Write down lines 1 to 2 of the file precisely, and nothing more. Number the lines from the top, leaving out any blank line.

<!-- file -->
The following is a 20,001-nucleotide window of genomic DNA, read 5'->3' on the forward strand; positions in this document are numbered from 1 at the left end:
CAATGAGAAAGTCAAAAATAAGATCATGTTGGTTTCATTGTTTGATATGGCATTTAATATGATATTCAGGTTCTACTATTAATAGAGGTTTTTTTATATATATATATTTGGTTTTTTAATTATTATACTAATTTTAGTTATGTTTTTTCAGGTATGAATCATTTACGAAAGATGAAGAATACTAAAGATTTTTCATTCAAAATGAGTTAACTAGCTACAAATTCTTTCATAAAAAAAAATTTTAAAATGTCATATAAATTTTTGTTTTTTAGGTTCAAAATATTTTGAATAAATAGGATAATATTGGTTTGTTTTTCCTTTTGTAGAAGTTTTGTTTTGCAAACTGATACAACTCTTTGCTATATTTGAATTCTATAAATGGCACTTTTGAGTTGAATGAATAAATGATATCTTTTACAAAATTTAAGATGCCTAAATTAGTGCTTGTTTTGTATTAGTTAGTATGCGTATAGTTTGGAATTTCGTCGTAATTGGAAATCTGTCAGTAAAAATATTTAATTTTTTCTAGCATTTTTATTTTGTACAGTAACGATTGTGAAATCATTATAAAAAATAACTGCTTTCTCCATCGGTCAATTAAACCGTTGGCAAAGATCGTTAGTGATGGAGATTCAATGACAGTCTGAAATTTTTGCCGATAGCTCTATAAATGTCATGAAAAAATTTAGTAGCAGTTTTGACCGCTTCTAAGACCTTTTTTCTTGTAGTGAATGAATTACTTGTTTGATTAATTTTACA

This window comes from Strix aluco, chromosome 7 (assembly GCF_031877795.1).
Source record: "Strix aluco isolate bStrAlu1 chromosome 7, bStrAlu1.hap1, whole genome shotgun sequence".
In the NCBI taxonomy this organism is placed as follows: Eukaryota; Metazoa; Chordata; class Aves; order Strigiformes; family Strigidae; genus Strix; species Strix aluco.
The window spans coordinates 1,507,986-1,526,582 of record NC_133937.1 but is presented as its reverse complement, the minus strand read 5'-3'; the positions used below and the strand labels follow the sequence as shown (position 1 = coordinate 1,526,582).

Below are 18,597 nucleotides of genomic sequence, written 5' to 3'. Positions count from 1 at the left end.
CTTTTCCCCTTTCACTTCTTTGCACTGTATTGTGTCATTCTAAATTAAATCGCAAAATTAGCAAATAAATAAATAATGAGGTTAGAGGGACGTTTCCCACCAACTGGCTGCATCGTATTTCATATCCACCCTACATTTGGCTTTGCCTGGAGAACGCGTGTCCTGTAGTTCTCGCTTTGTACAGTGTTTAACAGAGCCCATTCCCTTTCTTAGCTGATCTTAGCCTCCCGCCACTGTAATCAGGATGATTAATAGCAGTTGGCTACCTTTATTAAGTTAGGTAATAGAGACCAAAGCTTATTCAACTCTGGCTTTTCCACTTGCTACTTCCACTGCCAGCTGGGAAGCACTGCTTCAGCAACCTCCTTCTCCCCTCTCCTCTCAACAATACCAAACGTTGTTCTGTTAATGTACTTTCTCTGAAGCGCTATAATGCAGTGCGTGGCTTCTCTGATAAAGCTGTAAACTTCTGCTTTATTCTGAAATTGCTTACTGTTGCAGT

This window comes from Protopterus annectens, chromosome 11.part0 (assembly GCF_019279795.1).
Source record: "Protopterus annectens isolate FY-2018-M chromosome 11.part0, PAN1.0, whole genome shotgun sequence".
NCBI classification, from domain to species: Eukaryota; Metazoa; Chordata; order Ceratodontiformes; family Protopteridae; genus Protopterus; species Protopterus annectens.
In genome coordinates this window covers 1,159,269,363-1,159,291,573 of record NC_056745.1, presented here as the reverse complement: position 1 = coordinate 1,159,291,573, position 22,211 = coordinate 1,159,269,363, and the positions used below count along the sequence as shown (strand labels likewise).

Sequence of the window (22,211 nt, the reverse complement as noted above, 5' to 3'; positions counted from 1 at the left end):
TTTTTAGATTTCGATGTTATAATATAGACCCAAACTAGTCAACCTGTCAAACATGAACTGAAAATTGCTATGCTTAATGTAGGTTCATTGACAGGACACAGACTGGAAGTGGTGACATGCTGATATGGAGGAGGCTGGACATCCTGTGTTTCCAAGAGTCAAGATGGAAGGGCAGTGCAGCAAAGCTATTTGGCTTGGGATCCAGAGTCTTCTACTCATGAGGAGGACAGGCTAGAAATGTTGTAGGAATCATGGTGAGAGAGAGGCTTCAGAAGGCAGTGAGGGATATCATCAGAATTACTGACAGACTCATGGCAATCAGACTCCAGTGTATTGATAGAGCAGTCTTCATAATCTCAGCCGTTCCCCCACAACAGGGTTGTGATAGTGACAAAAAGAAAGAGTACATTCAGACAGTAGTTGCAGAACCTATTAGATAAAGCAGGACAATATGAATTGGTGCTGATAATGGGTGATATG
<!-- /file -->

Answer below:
The following is a 20,001-nucleotide window of genomic DNA, read 5'->3' on the forward strand; positions in this document are numbered from 1 at the left end:
CAATGAGAAAGTCAAAAATAAGATCATGTTGGTTTCATTGTTTGATATGGCATTTAATATGATATTCAGGTTCTACTATTAATAGAGGTTTTTTTATATATATATATTTGGTTTTTTAATTATTATACTAATTTTAGTTATGTTTTTTCAGGTATGAATCATTTACGAAAGATGAAGAATACTAAAGATTTTTCATTCAAAATGAGTTAACTAGCTACAAATTCTTTCATAAAAAAAAATTTTAAAATGTCATATAAATTTTTGTTTTTTAGGTTCAAAATATTTTGAATAAATAGGATAATATTGGTTTGTTTTTCCTTTTGTAGAAGTTTTGTTTTGCAAACTGATACAACTCTTTGCTATATTTGAATTCTATAAATGGCACTTTTGAGTTGAATGAATAAATGATATCTTTTACAAAATTTAAGATGCCTAAATTAGTGCTTGTTTTGTATTAGTTAGTATGCGTATAGTTTGGAATTTCGTCGTAATTGGAAATCTGTCAGTAAAAATATTTAATTTTTTCTAGCATTTTTATTTTGTACAGTAACGATTGTGAAATCATTATAAAAAATAACTGCTTTCTCCATCGGTCAATTAAACCGTTGGCAAAGATCGTTAGTGATGGAGATTCAATGACAGTCTGAAATTTTTGCCGATAGCTCTATAAATGTCATGAAAAAATTTAGTAGCAGTTTTGACCGCTTCTAAGACCTTTTTTCTTGTAGTGAATGAATTACTTGTTTGATTAATTTTACA